Syro’s New Photo Series Redefines Masculinity in Sports

6 days ago 14
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Syro co-founders Henry Bae and Shaobo Han are on a mission to create heels for all. The two friends are both queer and gender non-conforming, and they began the line when they simply couldn’t find heeled footwear in their sizes. Their Brooklyn-based label, a “femme footwear brand,” offers heels in a large range of sizes (from size 8 men’s up to a size 14) including sandals, boots, and more that are meant to be worn by all types of wearers. “I’m obsessed with runway shoes, but even if I could afford them, I could never wear them,” says Bae. 

While the line isn’t specifically catered to men, Bae and Han’s footwear designs do often challenge the idea of masculinity. “Everything we do is to subvert masculinity, and the image of what masculinity is,” says Han, while Bae adds, “We greatly enjoy making a mockery of masculinity.” One of their most popular footwear styles, for instance, takes cues from the Adidas Adilette slide, but they added a lifted block heel to it. (“It’s the shoe that all men wear then they walk down the street to smoke a ciggy,” says Bae.) This month, Syro also launched two new heels that take their vision of remixed athletic footwear even further.

Photo: Dylan Thomas

Syro’s latest release features two heeled boots inspired by baseball equipment. The Wilson boot ($240), with red whipstitching, is inspired by the actual ball, while the brown leather Mitt boot ($240) takes cues from mitts. To accompany the new shoes, Bae and Han also released a special new photo series; it addresses the air of toxic masculinity permeating the sports world, an arena that continues to be strictly divided by gender, and is especially exclusionary of queer athletes. (In the NFL’s 100-year history, for instance, there have reportedly only been 14 players who are outly gay or bi). “It’s an homage to all of the queers who feel like they identify as failures in an athletic lens,” says Bae.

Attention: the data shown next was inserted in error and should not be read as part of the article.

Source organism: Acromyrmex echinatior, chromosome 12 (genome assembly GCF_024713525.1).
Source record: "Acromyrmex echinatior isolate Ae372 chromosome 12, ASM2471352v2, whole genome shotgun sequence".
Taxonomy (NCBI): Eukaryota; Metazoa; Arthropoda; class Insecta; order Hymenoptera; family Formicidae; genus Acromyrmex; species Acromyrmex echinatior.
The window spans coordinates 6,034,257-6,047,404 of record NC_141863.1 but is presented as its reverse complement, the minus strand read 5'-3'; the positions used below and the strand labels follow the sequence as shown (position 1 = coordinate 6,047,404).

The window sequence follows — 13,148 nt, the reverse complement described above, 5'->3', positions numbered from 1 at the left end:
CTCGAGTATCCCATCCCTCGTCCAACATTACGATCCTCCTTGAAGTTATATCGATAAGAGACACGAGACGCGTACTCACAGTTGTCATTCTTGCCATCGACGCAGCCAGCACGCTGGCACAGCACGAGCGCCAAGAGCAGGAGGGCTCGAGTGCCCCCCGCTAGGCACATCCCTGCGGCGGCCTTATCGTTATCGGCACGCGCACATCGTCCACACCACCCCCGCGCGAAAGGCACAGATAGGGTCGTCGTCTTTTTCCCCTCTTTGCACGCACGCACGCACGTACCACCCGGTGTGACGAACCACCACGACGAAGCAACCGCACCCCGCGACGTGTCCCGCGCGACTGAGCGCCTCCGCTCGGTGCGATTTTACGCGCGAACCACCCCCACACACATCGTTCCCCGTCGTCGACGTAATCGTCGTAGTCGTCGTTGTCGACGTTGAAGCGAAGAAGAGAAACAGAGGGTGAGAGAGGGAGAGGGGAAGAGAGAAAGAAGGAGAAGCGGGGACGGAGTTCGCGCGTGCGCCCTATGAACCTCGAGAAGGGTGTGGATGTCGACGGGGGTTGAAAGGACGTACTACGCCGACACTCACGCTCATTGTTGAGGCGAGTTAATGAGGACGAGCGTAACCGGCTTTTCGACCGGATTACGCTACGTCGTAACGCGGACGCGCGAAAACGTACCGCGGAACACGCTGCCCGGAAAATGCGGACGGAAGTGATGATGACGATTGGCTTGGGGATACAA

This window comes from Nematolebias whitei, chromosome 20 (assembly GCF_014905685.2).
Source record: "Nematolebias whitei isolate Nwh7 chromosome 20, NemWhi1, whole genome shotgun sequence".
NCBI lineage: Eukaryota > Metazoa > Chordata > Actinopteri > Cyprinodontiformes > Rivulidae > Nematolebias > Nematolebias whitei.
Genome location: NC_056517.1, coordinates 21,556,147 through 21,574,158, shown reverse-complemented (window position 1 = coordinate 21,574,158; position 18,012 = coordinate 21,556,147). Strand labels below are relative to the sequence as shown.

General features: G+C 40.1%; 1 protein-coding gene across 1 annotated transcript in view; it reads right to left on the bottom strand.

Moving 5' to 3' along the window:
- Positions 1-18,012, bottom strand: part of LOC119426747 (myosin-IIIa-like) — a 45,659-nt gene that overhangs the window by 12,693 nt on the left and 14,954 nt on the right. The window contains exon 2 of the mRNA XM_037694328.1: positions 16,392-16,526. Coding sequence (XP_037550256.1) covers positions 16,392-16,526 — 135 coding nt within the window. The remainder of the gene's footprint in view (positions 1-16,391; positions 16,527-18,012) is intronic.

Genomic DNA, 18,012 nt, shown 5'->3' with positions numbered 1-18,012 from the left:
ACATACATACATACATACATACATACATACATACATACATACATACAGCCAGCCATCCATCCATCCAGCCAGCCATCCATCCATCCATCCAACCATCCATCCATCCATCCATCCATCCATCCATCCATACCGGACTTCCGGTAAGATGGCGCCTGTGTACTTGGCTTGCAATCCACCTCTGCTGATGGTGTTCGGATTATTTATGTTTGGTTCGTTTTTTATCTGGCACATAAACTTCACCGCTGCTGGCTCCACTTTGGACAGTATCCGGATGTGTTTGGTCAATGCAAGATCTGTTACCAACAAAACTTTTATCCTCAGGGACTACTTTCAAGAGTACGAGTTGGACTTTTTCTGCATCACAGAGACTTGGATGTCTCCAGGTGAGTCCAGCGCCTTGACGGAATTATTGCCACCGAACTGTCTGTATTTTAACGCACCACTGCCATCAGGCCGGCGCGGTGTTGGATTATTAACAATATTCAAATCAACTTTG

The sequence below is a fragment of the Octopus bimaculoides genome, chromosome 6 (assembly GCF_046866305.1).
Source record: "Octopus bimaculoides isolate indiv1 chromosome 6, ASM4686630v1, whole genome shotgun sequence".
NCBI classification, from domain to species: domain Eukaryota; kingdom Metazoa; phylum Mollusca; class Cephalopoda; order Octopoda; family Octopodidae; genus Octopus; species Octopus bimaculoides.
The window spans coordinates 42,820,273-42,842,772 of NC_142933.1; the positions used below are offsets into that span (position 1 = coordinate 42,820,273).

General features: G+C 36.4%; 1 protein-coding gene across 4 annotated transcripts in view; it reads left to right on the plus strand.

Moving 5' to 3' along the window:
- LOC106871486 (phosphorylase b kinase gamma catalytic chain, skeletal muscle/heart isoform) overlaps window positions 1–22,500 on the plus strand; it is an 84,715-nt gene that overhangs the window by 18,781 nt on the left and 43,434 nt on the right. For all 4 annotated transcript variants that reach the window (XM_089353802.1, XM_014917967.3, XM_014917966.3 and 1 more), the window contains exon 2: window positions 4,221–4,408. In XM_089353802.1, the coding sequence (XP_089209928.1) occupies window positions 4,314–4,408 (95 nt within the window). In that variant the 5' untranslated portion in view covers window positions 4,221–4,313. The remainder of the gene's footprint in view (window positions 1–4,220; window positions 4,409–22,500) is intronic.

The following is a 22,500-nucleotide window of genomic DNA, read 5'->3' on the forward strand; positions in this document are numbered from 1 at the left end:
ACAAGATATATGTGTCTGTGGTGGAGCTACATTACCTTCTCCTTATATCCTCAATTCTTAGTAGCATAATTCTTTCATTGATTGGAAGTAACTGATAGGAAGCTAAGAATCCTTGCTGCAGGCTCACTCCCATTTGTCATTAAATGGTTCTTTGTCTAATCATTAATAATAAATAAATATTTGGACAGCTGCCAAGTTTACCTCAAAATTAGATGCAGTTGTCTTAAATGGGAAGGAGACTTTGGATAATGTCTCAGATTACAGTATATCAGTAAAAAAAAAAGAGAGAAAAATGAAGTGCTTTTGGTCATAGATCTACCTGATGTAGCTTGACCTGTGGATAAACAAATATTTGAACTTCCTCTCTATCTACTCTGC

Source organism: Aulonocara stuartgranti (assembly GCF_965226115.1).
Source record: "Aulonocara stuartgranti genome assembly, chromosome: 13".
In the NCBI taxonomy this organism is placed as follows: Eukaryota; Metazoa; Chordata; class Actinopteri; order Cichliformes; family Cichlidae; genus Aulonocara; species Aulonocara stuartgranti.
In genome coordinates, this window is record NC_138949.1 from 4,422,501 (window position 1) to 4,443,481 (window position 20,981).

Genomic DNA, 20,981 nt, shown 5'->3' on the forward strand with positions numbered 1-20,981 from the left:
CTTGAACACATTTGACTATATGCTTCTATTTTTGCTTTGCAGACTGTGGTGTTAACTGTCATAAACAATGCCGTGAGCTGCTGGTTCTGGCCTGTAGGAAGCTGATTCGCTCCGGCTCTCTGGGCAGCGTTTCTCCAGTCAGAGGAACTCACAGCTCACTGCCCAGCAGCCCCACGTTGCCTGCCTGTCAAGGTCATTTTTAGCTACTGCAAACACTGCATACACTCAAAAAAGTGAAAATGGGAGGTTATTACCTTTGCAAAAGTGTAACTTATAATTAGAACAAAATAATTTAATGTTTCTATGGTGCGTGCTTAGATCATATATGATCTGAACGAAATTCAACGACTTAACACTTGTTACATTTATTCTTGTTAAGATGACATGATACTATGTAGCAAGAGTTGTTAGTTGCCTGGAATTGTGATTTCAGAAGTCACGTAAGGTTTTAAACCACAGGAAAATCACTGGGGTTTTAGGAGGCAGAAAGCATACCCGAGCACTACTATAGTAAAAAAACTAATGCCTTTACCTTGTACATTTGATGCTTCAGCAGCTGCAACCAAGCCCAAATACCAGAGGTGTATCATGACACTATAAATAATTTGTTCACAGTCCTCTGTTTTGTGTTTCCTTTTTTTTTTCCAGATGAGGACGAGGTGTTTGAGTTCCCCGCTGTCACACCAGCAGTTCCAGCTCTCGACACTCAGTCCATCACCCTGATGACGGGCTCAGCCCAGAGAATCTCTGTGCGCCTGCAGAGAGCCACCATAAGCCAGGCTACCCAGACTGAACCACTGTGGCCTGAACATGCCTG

For the photo series, the duo wanted to combine masculine sports gear with a more feminine, fashion-minded aesthetic. The resulting looks take athletic style codes and twist them to be more fluid and free. The pair styled their models in their heeled footwear, and even created special ensembles that are twisted takes on sports uniforms. In one look, a model sports a cropped jacket that is made entirely out of baseball mitts. In another, a model sports an all-white “combat fighter look” including a tank, mesh garter, and sparring helmet, which nods to Bae’s own history of practicing Taekwondo growing up. “I did it for 10 years and went up to a black belt,” Bae says. “I’ve come to realize how sports are very binary. Men and women compete exclusively against each other, and there’s no space for any gender fluidity in sports. Even growing up, I had to be separated from all my girlfriends, and I was forced to play with these boys that I hated, and that hated me.” 

Photo: Dylan Thomas

Both Bae and Han’s experiences as queer youth in high school gym class—specifically, the locker room and their feelings of being “not manly enough”—was another driving force for the project. “All our queer friends also hated gym class,” says Han. “Queer kids are already being bullied outside of gym glass, and suddenly we’re in a space where we have to change and confront the awkwardness of our own bodies. It’s also the first time seeing other male bodies, so there’s the attraction, but the confusion and feeling inferior. It’s a breeding ground for toxic masculinity.” They wanted to show through fashion that queer people should be able to comfortably hold space as athletes. “This is our way of saying ‘fuck you’ to the system,” says Han.

Photo: Dylan Thomas
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